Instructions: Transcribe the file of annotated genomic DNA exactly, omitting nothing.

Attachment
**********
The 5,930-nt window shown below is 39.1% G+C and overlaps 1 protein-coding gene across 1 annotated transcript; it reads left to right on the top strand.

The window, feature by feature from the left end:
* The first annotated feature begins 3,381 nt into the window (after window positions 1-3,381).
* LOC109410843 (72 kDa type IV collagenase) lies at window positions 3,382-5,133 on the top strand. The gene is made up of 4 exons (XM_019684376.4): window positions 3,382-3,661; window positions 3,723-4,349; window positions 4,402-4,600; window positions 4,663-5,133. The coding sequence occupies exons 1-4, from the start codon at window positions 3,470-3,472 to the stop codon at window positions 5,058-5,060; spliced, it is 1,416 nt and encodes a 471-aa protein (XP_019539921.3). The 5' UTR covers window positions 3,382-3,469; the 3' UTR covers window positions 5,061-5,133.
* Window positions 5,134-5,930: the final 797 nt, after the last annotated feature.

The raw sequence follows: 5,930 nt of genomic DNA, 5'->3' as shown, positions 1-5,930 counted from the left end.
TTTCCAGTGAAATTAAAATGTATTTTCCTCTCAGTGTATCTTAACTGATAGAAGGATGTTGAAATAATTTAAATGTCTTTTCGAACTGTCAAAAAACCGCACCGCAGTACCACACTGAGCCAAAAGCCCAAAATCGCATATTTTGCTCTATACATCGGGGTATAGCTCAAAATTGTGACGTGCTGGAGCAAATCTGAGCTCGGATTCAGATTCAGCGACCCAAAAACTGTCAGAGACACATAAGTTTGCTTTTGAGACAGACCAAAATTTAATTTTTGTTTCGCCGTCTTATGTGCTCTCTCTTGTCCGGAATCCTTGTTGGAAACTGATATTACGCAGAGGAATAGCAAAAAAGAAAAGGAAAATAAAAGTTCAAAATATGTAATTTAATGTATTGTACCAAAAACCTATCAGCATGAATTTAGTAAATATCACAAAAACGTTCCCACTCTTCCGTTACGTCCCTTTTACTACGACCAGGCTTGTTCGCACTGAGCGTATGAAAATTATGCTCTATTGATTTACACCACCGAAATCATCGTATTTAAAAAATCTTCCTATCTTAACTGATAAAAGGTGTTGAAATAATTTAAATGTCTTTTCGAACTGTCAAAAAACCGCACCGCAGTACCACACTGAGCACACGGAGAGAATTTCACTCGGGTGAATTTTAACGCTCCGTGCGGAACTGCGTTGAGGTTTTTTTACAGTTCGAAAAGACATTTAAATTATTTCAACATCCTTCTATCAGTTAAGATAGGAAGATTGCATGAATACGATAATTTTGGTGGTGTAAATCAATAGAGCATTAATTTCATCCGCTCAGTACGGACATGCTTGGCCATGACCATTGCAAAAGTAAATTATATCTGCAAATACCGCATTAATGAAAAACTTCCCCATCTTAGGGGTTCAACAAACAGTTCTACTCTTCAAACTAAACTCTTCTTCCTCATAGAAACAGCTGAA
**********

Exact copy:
The 5,930-nt window shown below is 39.1% G+C and overlaps 1 protein-coding gene across 1 annotated transcript; it reads left to right on the top strand.

The window, feature by feature from the left end:
* The first annotated feature begins 3,381 nt into the window (after window positions 1-3,381).
* LOC109410843 (72 kDa type IV collagenase) lies at window positions 3,382-5,133 on the top strand. The gene is made up of 4 exons (XM_019684376.4): window positions 3,382-3,661; window positions 3,723-4,349; window positions 4,402-4,600; window positions 4,663-5,133. The coding sequence occupies exons 1-4, from the start codon at window positions 3,470-3,472 to the stop codon at window positions 5,058-5,060; spliced, it is 1,416 nt and encodes a 471-aa protein (XP_019539921.3). The 5' UTR covers window positions 3,382-3,469; the 3' UTR covers window positions 5,061-5,133.
* Window positions 5,134-5,930: the final 797 nt, after the last annotated feature.

The raw sequence follows: 5,930 nt of genomic DNA, 5'->3' as shown, positions 1-5,930 counted from the left end.
TTTCCAGTGAAATTAAAATGTATTTTCCTCTCAGTGTATCTTAACTGATAGAAGGATGTTGAAATAATTTAAATGTCTTTTCGAACTGTCAAAAAACCGCACCGCAGTACCACACTGAGCCAAAAGCCCAAAATCGCATATTTTGCTCTATACATCGGGGTATAGCTCAAAATTGTGACGTGCTGGAGCAAATCTGAGCTCGGATTCAGATTCAGCGACCCAAAAACTGTCAGAGACACATAAGTTTGCTTTTGAGACAGACCAAAATTTAATTTTTGTTTCGCCGTCTTATGTGCTCTCTCTTGTCCGGAATCCTTGTTGGAAACTGATATTACGCAGAGGAATAGCAAAAAAGAAAAGGAAAATAAAAGTTCAAAATATGTAATTTAATGTATTGTACCAAAAACCTATCAGCATGAATTTAGTAAATATCACAAAAACGTTCCCACTCTTCCGTTACGTCCCTTTTACTACGACCAGGCTTGTTCGCACTGAGCGTATGAAAATTATGCTCTATTGATTTACACCACCGAAATCATCGTATTTAAAAAATCTTCCTATCTTAACTGATAAAAGGTGTTGAAATAATTTAAATGTCTTTTCGAACTGTCAAAAAACCGCACCGCAGTACCACACTGAGCACACGGAGAGAATTTCACTCGGGTGAATTTTAACGCTCCGTGCGGAACTGCGTTGAGGTTTTTTTACAGTTCGAAAAGACATTTAAATTATTTCAACATCCTTCTATCAGTTAAGATAGGAAGATTGCATGAATACGATAATTTTGGTGGTGTAAATCAATAGAGCATTAATTTCATCCGCTCAGTACGGACATGCTTGGCCATGACCATTGCAAAAGTAAATTATATCTGCAAATACCGCATTAATGAAAAACTTCCCCATCTTAGGGGTTCAACAAACAGTTCTACTCTTCAAACTAAACTCTTCTTCCTCATAGAAACAGCTGAA